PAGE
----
No-Deal Brexit Explained
If the United Kingdom leaves the European Union without concluding a withdrawal agreement, iit will be considered a no-deal withdrawal agreement. Currently, an agreement is being negotiated. Agreement has been reached on most of the pressing issues, except for the Irish Border backstop. The EU is demanding a legal guarantee that a hard Irish Border will not return after Brexit, regardless of what transpires from the negotiations.
If a withdrawal agreement is signed, a transition period will commence starting at the end of March 2019, when the United Kingdom is due to leave the EU. Almost everything will remain as status quo until the end of 2020, which will provide time for powers-that-be to negotiate on the future relationship between the UK and the EU. In the absence of this agreement, however, the UK will leave the EU in March, ending all regulatory and trading links instantaneously. Such a move could come at a considerable cost for Ireland and the UK as a whole.
How will this affect Ireland?
The EU Customs Union has set down certain rules that govern trading between the EU and the UK. One of the agreements is that goods can be traded freely across the single market. A common regulatory structure allows for the free movement of people, capital, goods and services.
If the UK leaves the EU, these two agreements would be nullified. That means that all future trade would be based on World Trade Organisation (WTO) rules. Free movement of goods would end between the UK and the EU, as well as between the UK and Ireland. Special import taxes or tariffs would be implemented on certain products, as would custom checks.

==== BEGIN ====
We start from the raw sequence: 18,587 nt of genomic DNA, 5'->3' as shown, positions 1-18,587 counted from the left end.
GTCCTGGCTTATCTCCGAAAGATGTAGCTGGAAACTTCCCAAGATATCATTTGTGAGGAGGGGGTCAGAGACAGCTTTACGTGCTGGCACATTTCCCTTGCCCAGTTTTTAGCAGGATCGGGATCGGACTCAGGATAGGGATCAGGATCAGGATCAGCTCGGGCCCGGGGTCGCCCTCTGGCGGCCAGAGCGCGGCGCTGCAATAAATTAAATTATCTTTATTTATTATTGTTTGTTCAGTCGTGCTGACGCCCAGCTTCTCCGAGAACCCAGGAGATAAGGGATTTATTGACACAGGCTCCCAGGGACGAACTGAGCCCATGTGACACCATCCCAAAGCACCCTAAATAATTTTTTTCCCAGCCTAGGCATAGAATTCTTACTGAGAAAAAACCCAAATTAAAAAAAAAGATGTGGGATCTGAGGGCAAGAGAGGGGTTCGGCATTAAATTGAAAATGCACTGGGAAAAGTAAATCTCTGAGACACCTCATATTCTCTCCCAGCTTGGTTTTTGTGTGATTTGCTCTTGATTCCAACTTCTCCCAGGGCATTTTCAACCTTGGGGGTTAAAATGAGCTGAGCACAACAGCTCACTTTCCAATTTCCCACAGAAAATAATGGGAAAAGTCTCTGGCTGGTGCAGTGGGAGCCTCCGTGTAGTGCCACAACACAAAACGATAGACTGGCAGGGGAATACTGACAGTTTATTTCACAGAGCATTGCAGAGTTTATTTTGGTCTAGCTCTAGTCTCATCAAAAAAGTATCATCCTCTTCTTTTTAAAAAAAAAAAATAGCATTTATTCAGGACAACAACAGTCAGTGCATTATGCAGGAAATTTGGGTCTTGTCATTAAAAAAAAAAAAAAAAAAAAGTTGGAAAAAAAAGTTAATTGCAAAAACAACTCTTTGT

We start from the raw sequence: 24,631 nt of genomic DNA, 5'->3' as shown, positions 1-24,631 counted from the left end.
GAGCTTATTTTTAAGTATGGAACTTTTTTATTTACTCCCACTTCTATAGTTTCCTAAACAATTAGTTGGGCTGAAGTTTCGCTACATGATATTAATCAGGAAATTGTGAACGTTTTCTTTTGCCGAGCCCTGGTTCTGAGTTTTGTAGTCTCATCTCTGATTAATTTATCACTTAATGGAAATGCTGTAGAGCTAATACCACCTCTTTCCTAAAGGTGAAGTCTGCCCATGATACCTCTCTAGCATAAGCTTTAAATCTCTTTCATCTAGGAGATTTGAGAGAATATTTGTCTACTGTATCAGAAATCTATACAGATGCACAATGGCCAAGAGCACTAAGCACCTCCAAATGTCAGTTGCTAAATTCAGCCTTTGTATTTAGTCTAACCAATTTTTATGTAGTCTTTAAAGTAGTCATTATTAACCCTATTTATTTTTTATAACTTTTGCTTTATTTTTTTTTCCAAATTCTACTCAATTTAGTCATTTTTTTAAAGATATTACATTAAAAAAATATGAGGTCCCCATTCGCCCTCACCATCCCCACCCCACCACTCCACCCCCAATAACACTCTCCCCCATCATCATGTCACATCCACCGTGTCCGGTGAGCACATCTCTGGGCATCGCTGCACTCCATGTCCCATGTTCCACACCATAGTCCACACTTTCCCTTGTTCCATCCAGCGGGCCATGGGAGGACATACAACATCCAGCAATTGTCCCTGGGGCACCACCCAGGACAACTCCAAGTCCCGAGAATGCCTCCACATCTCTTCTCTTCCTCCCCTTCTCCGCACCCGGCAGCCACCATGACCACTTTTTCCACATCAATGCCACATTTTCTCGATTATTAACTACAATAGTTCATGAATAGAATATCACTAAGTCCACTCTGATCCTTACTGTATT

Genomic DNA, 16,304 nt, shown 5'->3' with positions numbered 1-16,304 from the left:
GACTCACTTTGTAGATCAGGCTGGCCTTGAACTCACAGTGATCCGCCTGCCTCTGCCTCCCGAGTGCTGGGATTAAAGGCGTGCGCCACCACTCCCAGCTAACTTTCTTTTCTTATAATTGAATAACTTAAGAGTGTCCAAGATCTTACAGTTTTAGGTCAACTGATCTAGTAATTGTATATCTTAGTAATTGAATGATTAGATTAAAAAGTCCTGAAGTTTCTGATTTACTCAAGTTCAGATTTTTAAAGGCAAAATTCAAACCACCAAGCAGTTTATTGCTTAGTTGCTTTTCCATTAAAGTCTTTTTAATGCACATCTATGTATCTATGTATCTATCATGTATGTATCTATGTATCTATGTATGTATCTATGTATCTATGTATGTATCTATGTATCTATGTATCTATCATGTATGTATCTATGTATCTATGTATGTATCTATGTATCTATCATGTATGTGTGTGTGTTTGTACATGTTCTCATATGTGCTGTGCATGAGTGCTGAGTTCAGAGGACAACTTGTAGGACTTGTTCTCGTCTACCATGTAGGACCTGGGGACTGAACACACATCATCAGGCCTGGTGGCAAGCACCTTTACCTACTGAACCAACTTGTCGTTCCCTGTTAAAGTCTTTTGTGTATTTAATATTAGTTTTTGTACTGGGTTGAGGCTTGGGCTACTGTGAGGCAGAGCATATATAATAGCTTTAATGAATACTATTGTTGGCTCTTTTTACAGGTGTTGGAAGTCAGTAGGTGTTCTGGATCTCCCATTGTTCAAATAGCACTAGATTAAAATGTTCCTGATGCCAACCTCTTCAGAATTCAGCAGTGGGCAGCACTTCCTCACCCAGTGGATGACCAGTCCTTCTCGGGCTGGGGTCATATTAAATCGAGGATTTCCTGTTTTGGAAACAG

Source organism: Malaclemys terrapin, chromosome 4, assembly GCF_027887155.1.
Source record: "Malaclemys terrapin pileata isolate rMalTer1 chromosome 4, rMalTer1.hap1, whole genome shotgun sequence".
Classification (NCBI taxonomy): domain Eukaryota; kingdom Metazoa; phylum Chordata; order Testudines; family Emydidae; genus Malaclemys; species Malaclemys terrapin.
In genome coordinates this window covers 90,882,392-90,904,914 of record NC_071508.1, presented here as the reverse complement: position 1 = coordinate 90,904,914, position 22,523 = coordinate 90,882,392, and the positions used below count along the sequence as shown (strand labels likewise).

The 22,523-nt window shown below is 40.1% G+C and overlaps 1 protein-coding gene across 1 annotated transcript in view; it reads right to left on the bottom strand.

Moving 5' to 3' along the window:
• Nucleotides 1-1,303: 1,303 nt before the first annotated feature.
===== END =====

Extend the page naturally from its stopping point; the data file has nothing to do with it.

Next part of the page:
Common regulation between the UK and the EU would impact on many industries, including food, pharmaceuticals and aviation, to name a few. Business and trade could be affected in the short term while new arrangements are made and implemented. It would require additional checks near borders, which would affect trade in the long term.
Exports and imports to and from the UK would result in the EUregime being replaced by WTO rules. Approximately 12 % of EU exports to the UK, however, exports in the food sector rise to approximately 40%. When the rules change, these goods would immediately be subject to more checks and bureaucracy. There could well be disruptive delays, and special taxes and tariffs would be applicable to goods entering a country. This could be particularly damaging where food exports are concerned.
Goods transported to the UK market and approximately two-thirds of goods exported from Ireland cross the UK landbridge. Four new checks could be implemented, including when goods leave Ireland, enter and leave the UK, and when it enters Continental ports.
More than half of all beef exports go to the UK, and would be particularly exposed to a hard Brexit. More than 50% of their value would apply to several beef products, This would price many Irish exports out of the UK market. As such, producers would be forced to seek new markets, while some would operate from within the UK. This would lead to fewer exports, lower prices for farmers, and inevitably, job losses.
A hard Brexit would also impact on imports to Ireland. Since approximate 23% of Irish imports come from the UK, the supply chains of many businesses (especially those in chemicals and pharmaceuticals) would be disrupted.